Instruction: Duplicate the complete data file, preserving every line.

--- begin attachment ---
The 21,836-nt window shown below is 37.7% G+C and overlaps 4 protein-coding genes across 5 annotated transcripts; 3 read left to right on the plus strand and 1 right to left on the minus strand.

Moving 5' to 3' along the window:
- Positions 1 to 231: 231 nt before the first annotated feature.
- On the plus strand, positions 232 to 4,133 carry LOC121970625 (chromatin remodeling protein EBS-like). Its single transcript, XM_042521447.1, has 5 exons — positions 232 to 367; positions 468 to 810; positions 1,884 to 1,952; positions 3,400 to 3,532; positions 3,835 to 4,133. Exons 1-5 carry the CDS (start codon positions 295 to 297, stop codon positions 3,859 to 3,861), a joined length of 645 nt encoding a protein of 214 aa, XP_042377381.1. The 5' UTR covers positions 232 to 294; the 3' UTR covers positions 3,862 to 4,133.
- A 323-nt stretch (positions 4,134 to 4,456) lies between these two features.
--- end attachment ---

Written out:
The 21,836-nt window shown below is 37.7% G+C and overlaps 4 protein-coding genes across 5 annotated transcripts; 3 read left to right on the plus strand and 1 right to left on the minus strand.

Moving 5' to 3' along the window:
- Positions 1 to 231: 231 nt before the first annotated feature.
- On the plus strand, positions 232 to 4,133 carry LOC121970625 (chromatin remodeling protein EBS-like). Its single transcript, XM_042521447.1, has 5 exons — positions 232 to 367; positions 468 to 810; positions 1,884 to 1,952; positions 3,400 to 3,532; positions 3,835 to 4,133. Exons 1-5 carry the CDS (start codon positions 295 to 297, stop codon positions 3,859 to 3,861), a joined length of 645 nt encoding a protein of 214 aa, XP_042377381.1. The 5' UTR covers positions 232 to 294; the 3' UTR covers positions 3,862 to 4,133.
- A 323-nt stretch (positions 4,134 to 4,456) lies between these two features.